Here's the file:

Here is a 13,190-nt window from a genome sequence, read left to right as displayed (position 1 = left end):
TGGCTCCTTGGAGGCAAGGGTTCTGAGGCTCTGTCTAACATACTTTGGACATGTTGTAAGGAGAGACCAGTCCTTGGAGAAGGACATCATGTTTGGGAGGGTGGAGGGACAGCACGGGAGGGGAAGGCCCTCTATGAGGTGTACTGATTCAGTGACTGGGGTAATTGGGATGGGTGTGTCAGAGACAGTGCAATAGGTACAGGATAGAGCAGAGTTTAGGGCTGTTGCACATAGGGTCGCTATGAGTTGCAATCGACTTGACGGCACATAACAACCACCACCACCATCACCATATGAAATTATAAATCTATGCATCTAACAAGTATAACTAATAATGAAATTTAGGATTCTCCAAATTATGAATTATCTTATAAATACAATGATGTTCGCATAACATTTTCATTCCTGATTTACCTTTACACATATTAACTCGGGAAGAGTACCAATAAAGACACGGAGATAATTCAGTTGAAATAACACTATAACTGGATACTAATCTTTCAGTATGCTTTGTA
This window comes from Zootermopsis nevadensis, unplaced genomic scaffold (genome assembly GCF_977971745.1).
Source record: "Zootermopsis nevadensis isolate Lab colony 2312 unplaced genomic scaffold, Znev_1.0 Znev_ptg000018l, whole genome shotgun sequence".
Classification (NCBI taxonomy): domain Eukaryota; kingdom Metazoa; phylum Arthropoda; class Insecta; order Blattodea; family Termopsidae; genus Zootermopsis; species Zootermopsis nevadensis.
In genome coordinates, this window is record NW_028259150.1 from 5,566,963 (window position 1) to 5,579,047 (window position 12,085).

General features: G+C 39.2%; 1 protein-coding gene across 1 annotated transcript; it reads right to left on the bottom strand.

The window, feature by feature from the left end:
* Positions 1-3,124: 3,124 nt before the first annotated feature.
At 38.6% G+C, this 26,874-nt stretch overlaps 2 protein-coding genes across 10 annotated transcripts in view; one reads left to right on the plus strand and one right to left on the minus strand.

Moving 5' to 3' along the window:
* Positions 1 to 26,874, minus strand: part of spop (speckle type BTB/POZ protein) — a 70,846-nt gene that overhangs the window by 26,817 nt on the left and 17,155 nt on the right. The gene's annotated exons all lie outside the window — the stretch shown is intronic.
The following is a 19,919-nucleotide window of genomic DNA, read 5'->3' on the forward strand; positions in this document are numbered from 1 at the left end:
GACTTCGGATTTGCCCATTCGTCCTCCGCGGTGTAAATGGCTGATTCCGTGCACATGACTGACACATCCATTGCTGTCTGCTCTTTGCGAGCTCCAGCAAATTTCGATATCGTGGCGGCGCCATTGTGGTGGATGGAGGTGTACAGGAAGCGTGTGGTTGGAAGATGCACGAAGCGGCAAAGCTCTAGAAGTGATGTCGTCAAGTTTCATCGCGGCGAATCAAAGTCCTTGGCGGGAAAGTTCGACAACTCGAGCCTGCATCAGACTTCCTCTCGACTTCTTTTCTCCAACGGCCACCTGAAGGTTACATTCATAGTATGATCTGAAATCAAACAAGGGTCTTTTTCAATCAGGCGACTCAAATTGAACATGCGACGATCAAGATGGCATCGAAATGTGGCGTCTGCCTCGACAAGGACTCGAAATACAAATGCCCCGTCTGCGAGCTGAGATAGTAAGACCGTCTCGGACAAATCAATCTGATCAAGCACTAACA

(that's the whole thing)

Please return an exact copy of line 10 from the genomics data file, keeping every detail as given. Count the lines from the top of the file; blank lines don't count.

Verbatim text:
At 38.6% G+C, this 26,874-nt stretch overlaps 2 protein-coding genes across 10 annotated transcripts in view; one reads left to right on the plus strand and one right to left on the minus strand.